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My Son on the Autism Spectrum Helped Me Appreciate Neurodiversity Around Me

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My husband and I started seeing the world differently as our three children were diagnosed with autism. Our ideas of “right” and “wrong” disintegrated before our eyes.

The kid in the store screaming on the floor may not be a brat having a tantrum, but a child struggling with a meltdown. The dandelions in our yard are now beautiful flowers my son picks every spring for his mama, not weeds to be eliminated.  We notice things about people in our community or even our families and we think, it all makes sense now! There are a lot of people out there on the spectrum (not that we are doctors, by any means). But we notice the little nuances of neurodiversity much more clearly now than before this journey.

I noticed those differences when I pulled up to McDonald’s one morning.

I had a special order: bagel with folded egg. No cheese or butter or meat. Just bagel and egg (for food allergy reasons). Two sausage burritos and a small coffee in a medium cup. What a pain, I know. The young gentleman over the speaker was so nice, trying to make sure he got the order right before I proceeded to the check-out.

When I pulled up, he leaned out of the window taking his headphone off slightly to speak to me. He wanted to make sure I had the special order and reassured me his “friend” was working the other window and he would make my order was “perfect.” He was quite concerned about the coffee, which I thought was so endearing and wonderful in a world of people who tend to not care about the details.

I noticed that while he waited for my payment to post, he took another order. His fingers methodically flicked between each
punch of the screen. It seemed like an autistic stim to me, and his flat, straightforward speech and attention to detail seemed autistic in nature, too. It was just a hunch, but he seemed like one of us. I smiled and made sure to thank him a few times.

As I pulled up, I thought that some people in a hurry wouldn’t appreciate the time he takes to process his thoughts and speak to the customers. They may not appreciate his attention to detail, and think he should just be quiet and do his job fast. Perhaps they wouldn’t notice his stim, and if they did, they may think it odd. They might not notice he moved his headphone to talk, and leaned out the window to have focus while he did it. They might not appreciate all his effort to do his job so well. But I did, autistic or not.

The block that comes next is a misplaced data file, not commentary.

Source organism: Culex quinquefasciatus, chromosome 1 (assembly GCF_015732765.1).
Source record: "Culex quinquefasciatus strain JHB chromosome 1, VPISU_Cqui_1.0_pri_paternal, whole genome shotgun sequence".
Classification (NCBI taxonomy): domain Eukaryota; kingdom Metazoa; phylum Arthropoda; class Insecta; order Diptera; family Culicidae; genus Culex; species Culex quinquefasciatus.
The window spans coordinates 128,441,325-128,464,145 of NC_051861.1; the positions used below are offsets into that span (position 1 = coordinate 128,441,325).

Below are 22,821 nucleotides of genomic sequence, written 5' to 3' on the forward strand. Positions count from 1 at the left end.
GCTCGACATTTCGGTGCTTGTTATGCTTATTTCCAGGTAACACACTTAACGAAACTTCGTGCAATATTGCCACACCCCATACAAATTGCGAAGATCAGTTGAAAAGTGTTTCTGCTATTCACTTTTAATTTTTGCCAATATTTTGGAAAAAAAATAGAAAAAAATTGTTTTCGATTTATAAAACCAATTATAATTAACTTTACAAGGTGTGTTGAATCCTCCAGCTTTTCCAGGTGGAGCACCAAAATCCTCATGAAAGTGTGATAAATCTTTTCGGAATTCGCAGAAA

I pulled up to the next widow and received my order. The bag looked funny, like a hotcakes bag, so I peeked inside thinking I received someone else’s food. When I saw what was in the bag, I chuckled and pretty much confirmed my analysis of the situation.

I couldn’t wait to pick up my husband and show him my breakfast. I thought of my own kids, and their possible interpretation of breakfast to be the same as this young man’s.

This is how my bagel and egg sandwich came:

In the autism world, much of the interpretation is literal. I ordered a bagel and a folded egg. I received a bagel… and a folded egg.

When my husband got into the car, he chuckled knowingly and said, “You got exactly what you ordered!” Indeed.

A neurotypical person may have interpreted my order as a bagel sandwich with just egg and nothing else, put together as a sandwich. That’s how I have always received the sandwich: actually put together. But this young man, maybe on the spectrum, gave me exactly what I ordered, literally. The items separated.

Some people may not “see” this situation for what it may be — they might be agitated at perhaps think the worker making the sandwich incompetent. But this young man was focused on the details in a world that moves to generalizations. He wanted me to have the best possible experience and get exactly what I ordered. Which, technically, I did. How can you fault that? What a beautiful thing, really.

The next time you are out, and the situation is different than you expected, take time to “see” it. It may be closer to reality than you think. There may be an innate beauty in the experience you never “saw” before.

Originally published: April 2, 2018
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